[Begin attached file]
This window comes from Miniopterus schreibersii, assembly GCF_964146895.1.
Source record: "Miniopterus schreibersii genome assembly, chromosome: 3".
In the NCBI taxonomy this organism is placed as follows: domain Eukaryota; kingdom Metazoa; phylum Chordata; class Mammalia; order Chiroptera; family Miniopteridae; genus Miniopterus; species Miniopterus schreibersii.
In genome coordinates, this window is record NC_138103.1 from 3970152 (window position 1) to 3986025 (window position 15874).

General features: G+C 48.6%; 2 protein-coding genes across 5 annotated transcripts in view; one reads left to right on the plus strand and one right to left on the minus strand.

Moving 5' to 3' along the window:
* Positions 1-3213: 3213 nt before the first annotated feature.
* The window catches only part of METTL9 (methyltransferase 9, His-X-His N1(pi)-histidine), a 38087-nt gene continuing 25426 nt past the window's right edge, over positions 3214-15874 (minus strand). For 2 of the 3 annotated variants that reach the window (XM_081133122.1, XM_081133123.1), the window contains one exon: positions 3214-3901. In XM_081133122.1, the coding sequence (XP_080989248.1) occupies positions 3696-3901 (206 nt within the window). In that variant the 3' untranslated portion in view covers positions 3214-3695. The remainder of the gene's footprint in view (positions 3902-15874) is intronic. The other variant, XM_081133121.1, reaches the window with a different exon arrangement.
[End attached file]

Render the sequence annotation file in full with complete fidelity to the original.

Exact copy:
This window comes from Miniopterus schreibersii, assembly GCF_964146895.1.
Source record: "Miniopterus schreibersii genome assembly, chromosome: 3".
In the NCBI taxonomy this organism is placed as follows: domain Eukaryota; kingdom Metazoa; phylum Chordata; class Mammalia; order Chiroptera; family Miniopteridae; genus Miniopterus; species Miniopterus schreibersii.
In genome coordinates, this window is record NC_138103.1 from 3970152 (window position 1) to 3986025 (window position 15874).

General features: G+C 48.6%; 2 protein-coding genes across 5 annotated transcripts in view; one reads left to right on the plus strand and one right to left on the minus strand.

Moving 5' to 3' along the window:
* Positions 1-3213: 3213 nt before the first annotated feature.
* The window catches only part of METTL9 (methyltransferase 9, His-X-His N1(pi)-histidine), a 38087-nt gene continuing 25426 nt past the window's right edge, over positions 3214-15874 (minus strand). For 2 of the 3 annotated variants that reach the window (XM_081133122.1, XM_081133123.1), the window contains one exon: positions 3214-3901. In XM_081133122.1, the coding sequence (XP_080989248.1) occupies positions 3696-3901 (206 nt within the window). In that variant the 3' untranslated portion in view covers positions 3214-3695. The remainder of the gene's footprint in view (positions 3902-15874) is intronic. The other variant, XM_081133121.1, reaches the window with a different exon arrangement.